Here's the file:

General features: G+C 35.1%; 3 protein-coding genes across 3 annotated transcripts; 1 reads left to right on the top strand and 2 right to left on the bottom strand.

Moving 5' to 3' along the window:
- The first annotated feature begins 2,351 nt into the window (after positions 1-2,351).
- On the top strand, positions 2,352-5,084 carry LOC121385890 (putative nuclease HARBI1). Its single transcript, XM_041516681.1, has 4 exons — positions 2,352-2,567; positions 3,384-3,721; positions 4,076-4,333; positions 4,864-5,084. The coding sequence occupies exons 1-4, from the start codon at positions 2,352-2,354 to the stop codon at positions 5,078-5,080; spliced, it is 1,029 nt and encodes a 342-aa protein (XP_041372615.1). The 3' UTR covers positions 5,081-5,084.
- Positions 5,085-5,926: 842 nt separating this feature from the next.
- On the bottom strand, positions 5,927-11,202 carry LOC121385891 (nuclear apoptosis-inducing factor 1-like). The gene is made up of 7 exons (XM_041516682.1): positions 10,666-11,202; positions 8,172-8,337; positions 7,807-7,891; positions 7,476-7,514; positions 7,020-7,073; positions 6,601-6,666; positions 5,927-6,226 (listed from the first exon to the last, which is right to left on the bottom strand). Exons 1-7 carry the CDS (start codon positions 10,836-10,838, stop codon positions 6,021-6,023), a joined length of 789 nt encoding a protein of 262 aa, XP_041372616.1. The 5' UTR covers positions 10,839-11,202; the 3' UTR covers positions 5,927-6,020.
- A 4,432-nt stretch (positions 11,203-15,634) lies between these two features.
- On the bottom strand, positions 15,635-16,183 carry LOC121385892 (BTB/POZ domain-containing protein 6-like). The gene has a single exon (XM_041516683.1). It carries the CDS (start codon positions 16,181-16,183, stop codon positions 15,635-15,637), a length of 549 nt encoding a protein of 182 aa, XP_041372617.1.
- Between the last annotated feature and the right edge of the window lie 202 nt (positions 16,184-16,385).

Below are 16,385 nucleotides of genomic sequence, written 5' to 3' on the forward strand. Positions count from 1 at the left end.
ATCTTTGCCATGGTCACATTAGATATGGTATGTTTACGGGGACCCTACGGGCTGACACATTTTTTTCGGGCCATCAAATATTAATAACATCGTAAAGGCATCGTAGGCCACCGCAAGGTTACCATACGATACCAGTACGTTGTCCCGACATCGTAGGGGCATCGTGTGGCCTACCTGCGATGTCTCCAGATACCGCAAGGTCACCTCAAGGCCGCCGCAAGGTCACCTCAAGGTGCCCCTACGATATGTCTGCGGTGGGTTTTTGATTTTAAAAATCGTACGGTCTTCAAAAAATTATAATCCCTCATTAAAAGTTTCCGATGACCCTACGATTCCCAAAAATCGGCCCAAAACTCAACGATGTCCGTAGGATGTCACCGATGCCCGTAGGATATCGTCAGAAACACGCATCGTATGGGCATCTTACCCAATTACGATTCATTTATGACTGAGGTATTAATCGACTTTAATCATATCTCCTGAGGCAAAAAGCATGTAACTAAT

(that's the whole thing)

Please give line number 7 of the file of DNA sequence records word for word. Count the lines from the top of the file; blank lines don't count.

- A 4,432-nt stretch (positions 11,203-15,634) lies between these two features.